Some Kind of Happiness


Some Kind of Happiness
Claire Legrand
Simon & Schuster Books for Young Readers
May 2016

When Finley’s parents need some time alone to work things out – i.e., decide if they are getting a divorce – they send her to Hart House, meticulously kept and ruled over by her paternal grandparents and host to aunts, uncles, and cousins constantly dropping in. The catch is Finley has never met her dad’s side of the family, from whom he has been estranged since he was young for reasons unknown to Finley. Finley hides a secret of her own; she suffers from some sort of mental illness, most likely anxiety and depression though it is never diagnosed in the course of the book. The only thing that keeps her afloat is a notebook in which she writes lists and stories about the Everwood, an imaginary place that becomes much more real when Finley steps into the woods behind Hart House. She and some of her cousins start to assume roles – queen, knight, squires – from Finley’s stories, but there’s another family in those woods. The Bailey boys become the Harts’ playmates, the pirates to their royalty, but they are soon forbidden by the Hart grandparents from seeing each other due to some mysterious family feud. Finley’s mental condition worsens – the family sends her to a therapist – as she rebels against her grandparents while also growing quite close to them. Secrets continue to swirl around an arson, an illness, a divorce, a midnight party, and it all comes to a head on a rainy night in the woods. Can the Hart family and their reputation survive a summer in the Everwood?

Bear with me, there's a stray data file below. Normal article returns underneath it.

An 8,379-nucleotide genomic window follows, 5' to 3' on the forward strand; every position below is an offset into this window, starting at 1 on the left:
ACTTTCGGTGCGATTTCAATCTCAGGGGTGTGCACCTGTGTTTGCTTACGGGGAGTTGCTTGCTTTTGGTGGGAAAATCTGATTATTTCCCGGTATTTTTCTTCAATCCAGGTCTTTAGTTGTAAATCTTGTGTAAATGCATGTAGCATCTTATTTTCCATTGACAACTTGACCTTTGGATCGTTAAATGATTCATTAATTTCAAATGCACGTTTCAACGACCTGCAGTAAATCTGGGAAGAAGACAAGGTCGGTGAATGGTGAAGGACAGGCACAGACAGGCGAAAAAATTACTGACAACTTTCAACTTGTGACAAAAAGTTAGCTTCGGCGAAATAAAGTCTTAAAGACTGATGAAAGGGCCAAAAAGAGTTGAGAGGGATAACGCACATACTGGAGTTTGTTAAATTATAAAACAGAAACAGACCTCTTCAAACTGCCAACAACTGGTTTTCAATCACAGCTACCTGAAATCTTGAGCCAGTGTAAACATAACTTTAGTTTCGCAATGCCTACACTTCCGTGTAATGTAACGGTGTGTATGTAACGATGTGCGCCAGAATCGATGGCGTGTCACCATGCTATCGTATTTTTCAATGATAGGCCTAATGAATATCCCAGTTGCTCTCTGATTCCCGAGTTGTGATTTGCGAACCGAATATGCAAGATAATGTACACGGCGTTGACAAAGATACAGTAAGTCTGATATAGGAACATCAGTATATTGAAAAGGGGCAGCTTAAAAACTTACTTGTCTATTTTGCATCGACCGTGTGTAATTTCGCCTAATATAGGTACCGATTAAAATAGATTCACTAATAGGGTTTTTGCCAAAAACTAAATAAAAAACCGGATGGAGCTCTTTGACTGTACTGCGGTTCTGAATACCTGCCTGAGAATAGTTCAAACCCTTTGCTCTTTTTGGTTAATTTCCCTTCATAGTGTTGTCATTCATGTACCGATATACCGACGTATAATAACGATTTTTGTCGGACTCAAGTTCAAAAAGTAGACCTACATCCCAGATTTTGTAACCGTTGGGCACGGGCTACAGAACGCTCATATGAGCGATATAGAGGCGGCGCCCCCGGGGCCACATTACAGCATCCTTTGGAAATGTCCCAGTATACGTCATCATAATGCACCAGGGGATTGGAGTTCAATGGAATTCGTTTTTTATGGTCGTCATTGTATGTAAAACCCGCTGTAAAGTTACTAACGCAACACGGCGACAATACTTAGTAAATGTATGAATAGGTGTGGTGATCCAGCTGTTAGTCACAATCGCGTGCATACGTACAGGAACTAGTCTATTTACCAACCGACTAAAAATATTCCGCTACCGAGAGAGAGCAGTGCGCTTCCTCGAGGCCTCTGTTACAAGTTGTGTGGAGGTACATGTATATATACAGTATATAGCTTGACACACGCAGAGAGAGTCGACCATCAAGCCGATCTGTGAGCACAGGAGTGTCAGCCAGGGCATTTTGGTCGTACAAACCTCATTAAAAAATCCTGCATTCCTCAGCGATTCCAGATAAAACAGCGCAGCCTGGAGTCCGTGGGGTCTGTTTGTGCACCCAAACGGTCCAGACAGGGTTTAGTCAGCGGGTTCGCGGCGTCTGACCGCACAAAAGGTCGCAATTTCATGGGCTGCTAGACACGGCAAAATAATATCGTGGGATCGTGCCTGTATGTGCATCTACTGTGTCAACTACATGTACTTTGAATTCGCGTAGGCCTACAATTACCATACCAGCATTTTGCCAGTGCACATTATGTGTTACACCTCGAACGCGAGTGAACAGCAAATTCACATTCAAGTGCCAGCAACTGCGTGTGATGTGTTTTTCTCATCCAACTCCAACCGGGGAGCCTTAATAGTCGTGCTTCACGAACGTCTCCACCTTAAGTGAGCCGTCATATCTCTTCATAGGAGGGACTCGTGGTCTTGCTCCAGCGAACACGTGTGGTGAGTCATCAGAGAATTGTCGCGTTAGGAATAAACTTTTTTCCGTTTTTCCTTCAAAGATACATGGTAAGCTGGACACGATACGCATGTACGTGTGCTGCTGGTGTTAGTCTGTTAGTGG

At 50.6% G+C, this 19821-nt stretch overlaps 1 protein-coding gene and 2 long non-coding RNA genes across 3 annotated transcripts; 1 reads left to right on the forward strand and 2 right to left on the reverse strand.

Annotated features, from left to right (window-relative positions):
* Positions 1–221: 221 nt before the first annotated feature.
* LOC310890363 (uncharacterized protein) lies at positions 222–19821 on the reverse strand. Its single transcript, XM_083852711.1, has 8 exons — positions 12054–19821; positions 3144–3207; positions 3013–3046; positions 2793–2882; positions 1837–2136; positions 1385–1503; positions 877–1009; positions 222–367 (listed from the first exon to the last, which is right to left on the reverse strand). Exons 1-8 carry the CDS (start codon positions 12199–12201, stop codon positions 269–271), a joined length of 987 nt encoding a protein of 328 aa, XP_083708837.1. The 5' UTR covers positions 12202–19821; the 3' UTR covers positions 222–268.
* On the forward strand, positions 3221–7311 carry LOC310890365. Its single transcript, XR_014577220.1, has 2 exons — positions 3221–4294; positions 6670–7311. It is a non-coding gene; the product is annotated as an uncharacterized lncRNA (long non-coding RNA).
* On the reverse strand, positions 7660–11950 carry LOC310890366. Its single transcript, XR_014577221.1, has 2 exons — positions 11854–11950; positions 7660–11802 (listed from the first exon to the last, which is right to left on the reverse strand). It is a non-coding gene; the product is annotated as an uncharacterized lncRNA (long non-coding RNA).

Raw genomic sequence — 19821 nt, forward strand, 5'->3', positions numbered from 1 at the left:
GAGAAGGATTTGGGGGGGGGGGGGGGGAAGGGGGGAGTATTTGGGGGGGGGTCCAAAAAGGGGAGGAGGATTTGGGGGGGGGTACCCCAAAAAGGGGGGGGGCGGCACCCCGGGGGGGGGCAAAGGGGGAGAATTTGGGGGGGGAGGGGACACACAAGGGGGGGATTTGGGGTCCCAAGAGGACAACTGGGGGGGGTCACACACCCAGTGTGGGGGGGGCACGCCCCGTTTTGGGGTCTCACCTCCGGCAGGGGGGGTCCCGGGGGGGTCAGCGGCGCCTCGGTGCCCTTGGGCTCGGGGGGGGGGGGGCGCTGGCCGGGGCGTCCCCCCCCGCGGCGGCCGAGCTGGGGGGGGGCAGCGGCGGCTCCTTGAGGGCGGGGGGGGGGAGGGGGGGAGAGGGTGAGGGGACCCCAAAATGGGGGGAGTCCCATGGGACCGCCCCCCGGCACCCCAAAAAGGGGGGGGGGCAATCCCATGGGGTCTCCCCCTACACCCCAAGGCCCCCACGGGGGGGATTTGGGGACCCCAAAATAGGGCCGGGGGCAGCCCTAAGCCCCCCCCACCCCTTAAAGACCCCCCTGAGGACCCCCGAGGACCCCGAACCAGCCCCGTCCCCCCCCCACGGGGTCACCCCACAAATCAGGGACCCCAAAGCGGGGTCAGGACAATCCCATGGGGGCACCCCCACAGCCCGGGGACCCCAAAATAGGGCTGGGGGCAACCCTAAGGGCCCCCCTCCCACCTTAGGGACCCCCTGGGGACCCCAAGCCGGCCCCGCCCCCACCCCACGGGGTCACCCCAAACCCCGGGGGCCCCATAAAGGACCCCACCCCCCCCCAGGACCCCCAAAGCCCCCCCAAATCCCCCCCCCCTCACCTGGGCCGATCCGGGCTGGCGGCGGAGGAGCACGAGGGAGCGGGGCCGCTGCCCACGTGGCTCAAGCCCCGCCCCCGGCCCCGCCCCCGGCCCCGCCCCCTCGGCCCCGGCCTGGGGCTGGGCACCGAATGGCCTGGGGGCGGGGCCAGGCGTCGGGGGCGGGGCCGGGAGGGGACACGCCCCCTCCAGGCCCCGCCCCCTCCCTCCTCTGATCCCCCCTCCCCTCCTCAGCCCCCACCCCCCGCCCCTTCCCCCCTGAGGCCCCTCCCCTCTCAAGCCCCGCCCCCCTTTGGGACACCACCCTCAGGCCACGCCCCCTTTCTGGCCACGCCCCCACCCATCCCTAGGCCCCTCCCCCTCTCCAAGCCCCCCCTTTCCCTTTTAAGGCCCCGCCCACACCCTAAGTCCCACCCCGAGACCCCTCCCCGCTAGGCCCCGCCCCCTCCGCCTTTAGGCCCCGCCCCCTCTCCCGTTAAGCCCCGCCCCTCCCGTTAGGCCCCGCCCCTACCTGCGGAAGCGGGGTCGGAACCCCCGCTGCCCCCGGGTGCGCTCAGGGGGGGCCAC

I liked the book and it was particularly remarkable for its treatment of Finley’s mental illness. This isn’t a problem novel. Her mental illness is not the plot. It’s a complication to her relationship with her family and herself. Her depression and anxiety is not cured or even truly managed in the end, but in the final chapter she acknowledges it to her therapist and family, mercifully avoiding preachiness or an overly dramatic or didactic ending.

Claire Legrand wrote one of my favorite children’s horror books, and this was nothing like it, which is great! While I would love for her to recreate the creeps from her first novel, it’s nice to read a favorite author who stretches their talent to a variety of genres.

Family drama read-alikes

We Were Liars by E. Lockhart
As Brave As You
 by Jason Reynolds


Inaugural library displays

One of the part-timers at the library where I’m a children’s librarian moved on to a full-time job in another town, which means I’m no longer at the bottom of the totem pole. Now that I have moved up one rung, I’m getting more responsibility than sitting at the desk, answering reference questions when people decide they need help. Now I get to make the book displays! My first ones, from left to right in the picture below, are:

Firefighters (October is National Fire Prevention Month. Check your smoke alarms!)
Fearless Explorers (Columbus Day was mid-month)
Halloween, of course

I have to admit I felt a little guilty committing an entire display to explorers. I’m old and cynical enough to loathe that we have a holiday for Christopher Columbus who neither discovered North America nor did anything positive for the people he found there. Quite the opposite, just like many of the European explorers who came after him. I threw in some Lewis and Clark and John Wesley Powell books to make myself feel better. And really, why expose the children to my jaded, adult point of view? I’ll let their history teachers take care of that one.